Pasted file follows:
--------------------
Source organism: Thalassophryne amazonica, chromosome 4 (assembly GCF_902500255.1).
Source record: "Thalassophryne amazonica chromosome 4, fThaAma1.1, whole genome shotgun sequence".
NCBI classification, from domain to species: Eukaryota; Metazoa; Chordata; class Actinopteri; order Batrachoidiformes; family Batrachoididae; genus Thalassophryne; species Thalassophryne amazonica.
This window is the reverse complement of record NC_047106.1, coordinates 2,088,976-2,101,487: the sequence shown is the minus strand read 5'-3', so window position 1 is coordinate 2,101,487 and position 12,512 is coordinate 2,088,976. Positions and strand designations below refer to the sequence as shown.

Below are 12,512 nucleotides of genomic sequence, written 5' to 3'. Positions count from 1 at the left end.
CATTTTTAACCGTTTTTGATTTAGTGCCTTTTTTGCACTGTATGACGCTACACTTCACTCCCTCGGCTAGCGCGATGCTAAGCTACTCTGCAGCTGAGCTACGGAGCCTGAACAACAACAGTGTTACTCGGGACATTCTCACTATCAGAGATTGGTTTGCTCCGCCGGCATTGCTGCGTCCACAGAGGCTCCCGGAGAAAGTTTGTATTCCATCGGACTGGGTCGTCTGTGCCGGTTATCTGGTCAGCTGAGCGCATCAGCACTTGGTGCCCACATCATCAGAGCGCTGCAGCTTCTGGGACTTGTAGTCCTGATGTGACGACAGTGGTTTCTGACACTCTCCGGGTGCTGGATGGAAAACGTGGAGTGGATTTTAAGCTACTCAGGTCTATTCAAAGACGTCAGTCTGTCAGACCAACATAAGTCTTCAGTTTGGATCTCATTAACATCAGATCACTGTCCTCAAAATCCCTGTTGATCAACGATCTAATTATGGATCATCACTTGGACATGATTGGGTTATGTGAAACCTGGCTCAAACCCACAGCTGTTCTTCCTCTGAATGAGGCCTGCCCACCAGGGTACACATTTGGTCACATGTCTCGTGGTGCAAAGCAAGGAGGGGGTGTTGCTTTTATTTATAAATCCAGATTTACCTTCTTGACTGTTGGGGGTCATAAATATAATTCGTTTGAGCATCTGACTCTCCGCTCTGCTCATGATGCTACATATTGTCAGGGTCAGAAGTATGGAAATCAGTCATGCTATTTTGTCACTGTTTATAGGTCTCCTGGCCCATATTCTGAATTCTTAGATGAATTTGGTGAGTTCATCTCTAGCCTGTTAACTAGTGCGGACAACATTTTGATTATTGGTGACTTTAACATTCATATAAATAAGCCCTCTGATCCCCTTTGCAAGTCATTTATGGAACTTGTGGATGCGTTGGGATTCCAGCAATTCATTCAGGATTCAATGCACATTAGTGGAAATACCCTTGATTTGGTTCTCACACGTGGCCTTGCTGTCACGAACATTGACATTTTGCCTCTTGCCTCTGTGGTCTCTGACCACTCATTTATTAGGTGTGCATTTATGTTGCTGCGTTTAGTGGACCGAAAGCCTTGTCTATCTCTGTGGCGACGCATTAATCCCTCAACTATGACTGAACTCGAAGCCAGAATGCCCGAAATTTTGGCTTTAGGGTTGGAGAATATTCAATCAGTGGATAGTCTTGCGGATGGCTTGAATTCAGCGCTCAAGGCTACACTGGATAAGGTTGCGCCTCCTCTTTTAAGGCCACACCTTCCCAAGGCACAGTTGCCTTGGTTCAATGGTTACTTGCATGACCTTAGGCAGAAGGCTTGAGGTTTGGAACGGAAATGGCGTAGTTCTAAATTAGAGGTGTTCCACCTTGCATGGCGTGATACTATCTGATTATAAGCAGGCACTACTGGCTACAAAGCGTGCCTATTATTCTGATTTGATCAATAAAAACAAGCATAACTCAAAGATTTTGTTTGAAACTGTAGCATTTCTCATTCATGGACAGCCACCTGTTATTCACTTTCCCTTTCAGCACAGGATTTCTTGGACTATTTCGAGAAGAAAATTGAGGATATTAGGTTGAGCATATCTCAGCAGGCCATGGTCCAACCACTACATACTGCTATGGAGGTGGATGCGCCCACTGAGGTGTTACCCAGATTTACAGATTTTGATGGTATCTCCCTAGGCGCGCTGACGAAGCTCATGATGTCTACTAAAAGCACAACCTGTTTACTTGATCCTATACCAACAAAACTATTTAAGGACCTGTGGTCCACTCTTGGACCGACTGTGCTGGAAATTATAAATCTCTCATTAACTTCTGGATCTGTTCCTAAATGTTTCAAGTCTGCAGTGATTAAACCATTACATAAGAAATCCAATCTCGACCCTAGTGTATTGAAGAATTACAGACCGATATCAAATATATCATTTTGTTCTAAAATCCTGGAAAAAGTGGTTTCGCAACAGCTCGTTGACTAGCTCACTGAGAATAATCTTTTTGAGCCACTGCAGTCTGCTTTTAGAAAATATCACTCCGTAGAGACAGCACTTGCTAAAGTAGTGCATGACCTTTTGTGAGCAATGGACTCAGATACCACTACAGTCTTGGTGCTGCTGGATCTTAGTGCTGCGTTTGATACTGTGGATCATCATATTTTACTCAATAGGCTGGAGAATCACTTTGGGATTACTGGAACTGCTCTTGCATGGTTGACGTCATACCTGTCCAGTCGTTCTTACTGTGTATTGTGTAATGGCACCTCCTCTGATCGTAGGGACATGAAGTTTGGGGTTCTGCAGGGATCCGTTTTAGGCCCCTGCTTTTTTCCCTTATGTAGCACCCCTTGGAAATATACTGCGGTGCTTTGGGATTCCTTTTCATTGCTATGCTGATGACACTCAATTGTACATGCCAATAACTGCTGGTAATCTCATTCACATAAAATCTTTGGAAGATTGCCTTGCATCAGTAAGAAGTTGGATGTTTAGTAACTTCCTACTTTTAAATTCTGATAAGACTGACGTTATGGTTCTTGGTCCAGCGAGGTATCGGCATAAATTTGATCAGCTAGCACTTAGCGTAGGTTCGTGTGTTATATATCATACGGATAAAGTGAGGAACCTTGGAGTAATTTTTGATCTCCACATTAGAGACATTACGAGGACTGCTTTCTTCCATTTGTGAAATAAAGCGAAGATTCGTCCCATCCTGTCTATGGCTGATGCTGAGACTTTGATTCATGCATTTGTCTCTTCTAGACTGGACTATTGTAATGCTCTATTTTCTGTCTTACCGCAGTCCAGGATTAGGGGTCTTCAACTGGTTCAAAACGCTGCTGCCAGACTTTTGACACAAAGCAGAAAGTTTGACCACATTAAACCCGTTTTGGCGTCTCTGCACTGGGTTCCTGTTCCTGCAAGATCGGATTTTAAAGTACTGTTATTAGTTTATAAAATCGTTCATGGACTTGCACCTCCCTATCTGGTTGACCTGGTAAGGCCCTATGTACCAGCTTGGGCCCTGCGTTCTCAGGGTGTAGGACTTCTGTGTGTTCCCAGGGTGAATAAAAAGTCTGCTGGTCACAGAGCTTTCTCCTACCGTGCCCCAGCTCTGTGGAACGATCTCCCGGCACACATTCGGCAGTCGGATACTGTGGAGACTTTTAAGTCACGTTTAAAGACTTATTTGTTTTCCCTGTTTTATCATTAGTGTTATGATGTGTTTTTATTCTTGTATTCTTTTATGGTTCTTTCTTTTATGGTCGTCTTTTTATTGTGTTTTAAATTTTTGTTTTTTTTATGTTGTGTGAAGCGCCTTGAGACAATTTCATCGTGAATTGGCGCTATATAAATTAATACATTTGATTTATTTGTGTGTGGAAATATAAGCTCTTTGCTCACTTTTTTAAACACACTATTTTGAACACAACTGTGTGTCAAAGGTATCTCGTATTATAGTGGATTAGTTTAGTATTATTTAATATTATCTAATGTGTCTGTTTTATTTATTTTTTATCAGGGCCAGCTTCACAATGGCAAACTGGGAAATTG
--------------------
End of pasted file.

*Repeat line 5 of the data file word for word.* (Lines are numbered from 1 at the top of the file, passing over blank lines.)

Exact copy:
Below are 12,512 nucleotides of genomic sequence, written 5' to 3'. Positions count from 1 at the left end.